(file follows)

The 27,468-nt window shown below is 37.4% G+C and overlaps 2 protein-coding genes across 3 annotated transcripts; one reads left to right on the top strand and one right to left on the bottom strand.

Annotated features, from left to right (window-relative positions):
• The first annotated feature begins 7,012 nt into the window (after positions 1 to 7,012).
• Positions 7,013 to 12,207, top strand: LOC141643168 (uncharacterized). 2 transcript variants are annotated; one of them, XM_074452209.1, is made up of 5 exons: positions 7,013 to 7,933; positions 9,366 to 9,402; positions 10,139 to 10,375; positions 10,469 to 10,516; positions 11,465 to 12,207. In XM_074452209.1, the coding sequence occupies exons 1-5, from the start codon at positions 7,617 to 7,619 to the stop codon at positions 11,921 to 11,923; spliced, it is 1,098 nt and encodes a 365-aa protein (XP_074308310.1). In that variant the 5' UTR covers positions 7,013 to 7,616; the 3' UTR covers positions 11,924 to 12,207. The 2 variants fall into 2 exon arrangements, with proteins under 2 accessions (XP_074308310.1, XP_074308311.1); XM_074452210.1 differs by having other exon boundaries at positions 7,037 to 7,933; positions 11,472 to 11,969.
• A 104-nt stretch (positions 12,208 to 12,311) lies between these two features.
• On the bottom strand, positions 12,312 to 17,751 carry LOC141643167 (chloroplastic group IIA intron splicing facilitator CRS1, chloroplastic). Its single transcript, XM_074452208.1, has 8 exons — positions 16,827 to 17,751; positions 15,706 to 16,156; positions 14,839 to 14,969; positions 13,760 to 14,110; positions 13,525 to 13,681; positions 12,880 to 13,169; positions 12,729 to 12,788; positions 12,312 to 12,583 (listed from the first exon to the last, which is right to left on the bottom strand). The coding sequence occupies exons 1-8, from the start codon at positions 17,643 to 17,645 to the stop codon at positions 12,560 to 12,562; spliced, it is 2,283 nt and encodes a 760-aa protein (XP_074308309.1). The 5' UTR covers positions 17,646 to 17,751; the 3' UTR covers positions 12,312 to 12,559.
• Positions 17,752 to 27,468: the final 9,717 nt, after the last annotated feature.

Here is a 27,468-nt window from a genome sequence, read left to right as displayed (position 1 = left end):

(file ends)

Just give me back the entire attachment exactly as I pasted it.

The 27,468-nt window shown below is 37.4% G+C and overlaps 2 protein-coding genes across 3 annotated transcripts; one reads left to right on the top strand and one right to left on the bottom strand.

Annotated features, from left to right (window-relative positions):
• The first annotated feature begins 7,012 nt into the window (after positions 1 to 7,012).
• Positions 7,013 to 12,207, top strand: LOC141643168 (uncharacterized). 2 transcript variants are annotated; one of them, XM_074452209.1, is made up of 5 exons: positions 7,013 to 7,933; positions 9,366 to 9,402; positions 10,139 to 10,375; positions 10,469 to 10,516; positions 11,465 to 12,207. In XM_074452209.1, the coding sequence occupies exons 1-5, from the start codon at positions 7,617 to 7,619 to the stop codon at positions 11,921 to 11,923; spliced, it is 1,098 nt and encodes a 365-aa protein (XP_074308310.1). In that variant the 5' UTR covers positions 7,013 to 7,616; the 3' UTR covers positions 11,924 to 12,207. The 2 variants fall into 2 exon arrangements, with proteins under 2 accessions (XP_074308310.1, XP_074308311.1); XM_074452210.1 differs by having other exon boundaries at positions 7,037 to 7,933; positions 11,472 to 11,969.
• A 104-nt stretch (positions 12,208 to 12,311) lies between these two features.
• On the bottom strand, positions 12,312 to 17,751 carry LOC141643167 (chloroplastic group IIA intron splicing facilitator CRS1, chloroplastic). Its single transcript, XM_074452208.1, has 8 exons — positions 16,827 to 17,751; positions 15,706 to 16,156; positions 14,839 to 14,969; positions 13,760 to 14,110; positions 13,525 to 13,681; positions 12,880 to 13,169; positions 12,729 to 12,788; positions 12,312 to 12,583 (listed from the first exon to the last, which is right to left on the bottom strand). The coding sequence occupies exons 1-8, from the start codon at positions 17,643 to 17,645 to the stop codon at positions 12,560 to 12,562; spliced, it is 2,283 nt and encodes a 760-aa protein (XP_074308309.1). The 5' UTR covers positions 17,646 to 17,751; the 3' UTR covers positions 12,312 to 12,559.
• Positions 17,752 to 27,468: the final 9,717 nt, after the last annotated feature.

Here is a 27,468-nt window from a genome sequence, read left to right as displayed (position 1 = left end):